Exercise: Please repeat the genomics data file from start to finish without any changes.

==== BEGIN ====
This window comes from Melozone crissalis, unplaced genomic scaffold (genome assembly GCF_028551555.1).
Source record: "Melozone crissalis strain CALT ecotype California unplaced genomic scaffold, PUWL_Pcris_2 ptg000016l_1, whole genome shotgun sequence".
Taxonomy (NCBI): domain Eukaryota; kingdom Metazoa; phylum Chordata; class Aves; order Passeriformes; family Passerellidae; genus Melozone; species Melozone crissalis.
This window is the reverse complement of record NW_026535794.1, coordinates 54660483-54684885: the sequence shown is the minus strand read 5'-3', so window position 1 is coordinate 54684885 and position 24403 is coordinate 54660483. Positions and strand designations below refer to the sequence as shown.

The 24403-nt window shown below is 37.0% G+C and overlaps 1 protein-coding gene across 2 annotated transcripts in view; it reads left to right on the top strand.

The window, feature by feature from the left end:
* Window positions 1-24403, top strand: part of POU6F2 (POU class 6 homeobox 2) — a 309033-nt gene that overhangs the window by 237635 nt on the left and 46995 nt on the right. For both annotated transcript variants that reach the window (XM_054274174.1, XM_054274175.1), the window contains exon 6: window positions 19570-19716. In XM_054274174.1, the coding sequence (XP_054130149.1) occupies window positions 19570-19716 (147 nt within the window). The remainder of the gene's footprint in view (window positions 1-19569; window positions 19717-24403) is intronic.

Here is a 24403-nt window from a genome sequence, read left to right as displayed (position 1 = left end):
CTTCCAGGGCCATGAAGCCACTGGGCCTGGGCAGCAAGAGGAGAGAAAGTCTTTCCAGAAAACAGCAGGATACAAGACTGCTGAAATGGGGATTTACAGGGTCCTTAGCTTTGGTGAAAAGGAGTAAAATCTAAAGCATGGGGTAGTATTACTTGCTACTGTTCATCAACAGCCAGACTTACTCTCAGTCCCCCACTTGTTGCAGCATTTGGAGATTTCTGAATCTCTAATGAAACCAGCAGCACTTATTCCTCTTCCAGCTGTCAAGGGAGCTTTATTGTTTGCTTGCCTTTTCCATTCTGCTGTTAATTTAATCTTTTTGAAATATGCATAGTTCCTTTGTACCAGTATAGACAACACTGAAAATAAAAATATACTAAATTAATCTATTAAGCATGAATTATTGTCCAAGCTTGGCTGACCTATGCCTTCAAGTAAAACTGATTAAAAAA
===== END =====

This window comes from Melozone crissalis, unplaced genomic scaffold (genome assembly GCF_028551555.1).
Source record: "Melozone crissalis strain CALT ecotype California unplaced genomic scaffold, PUWL_Pcris_2 ptg000016l_1, whole genome shotgun sequence".
Taxonomy (NCBI): domain Eukaryota; kingdom Metazoa; phylum Chordata; class Aves; order Passeriformes; family Passerellidae; genus Melozone; species Melozone crissalis.
This window is the reverse complement of record NW_026535794.1, coordinates 54660483-54684885: the sequence shown is the minus strand read 5'-3', so window position 1 is coordinate 54684885 and position 24403 is coordinate 54660483. Positions and strand designations below refer to the sequence as shown.

The 24403-nt window shown below is 37.0% G+C and overlaps 1 protein-coding gene across 2 annotated transcripts in view; it reads left to right on the top strand.

The window, feature by feature from the left end:
* Window positions 1-24403, top strand: part of POU6F2 (POU class 6 homeobox 2) — a 309033-nt gene that overhangs the window by 237635 nt on the left and 46995 nt on the right. For both annotated transcript variants that reach the window (XM_054274174.1, XM_054274175.1), the window contains exon 6: window positions 19570-19716. In XM_054274174.1, the coding sequence (XP_054130149.1) occupies window positions 19570-19716 (147 nt within the window). The remainder of the gene's footprint in view (window positions 1-19569; window positions 19717-24403) is intronic.

Here is a 24403-nt window from a genome sequence, read left to right as displayed (position 1 = left end):
CTTCCAGGGCCATGAAGCCACTGGGCCTGGGCAGCAAGAGGAGAGAAAGTCTTTCCAGAAAACAGCAGGATACAAGACTGCTGAAATGGGGATTTACAGGGTCCTTAGCTTTGGTGAAAAGGAGTAAAATCTAAAGCATGGGGTAGTATTACTTGCTACTGTTCATCAACAGCCAGACTTACTCTCAGTCCCCCACTTGTTGCAGCATTTGGAGATTTCTGAATCTCTAATGAAACCAGCAGCACTTATTCCTCTTCCAGCTGTCAAGGGAGCTTTATTGTTTGCTTGCCTTTTCCATTCTGCTGTTAATTTAATCTTTTTGAAATATGCATAGTTCCTTTGTACCAGTATAGACAACACTGAAAATAAAAATATACTAAATTAATCTATTAAGCATGAATTATTGTCCAAGCTTGGCTGACCTATGCCTTCAAGTAAAACTGATTAAAAAA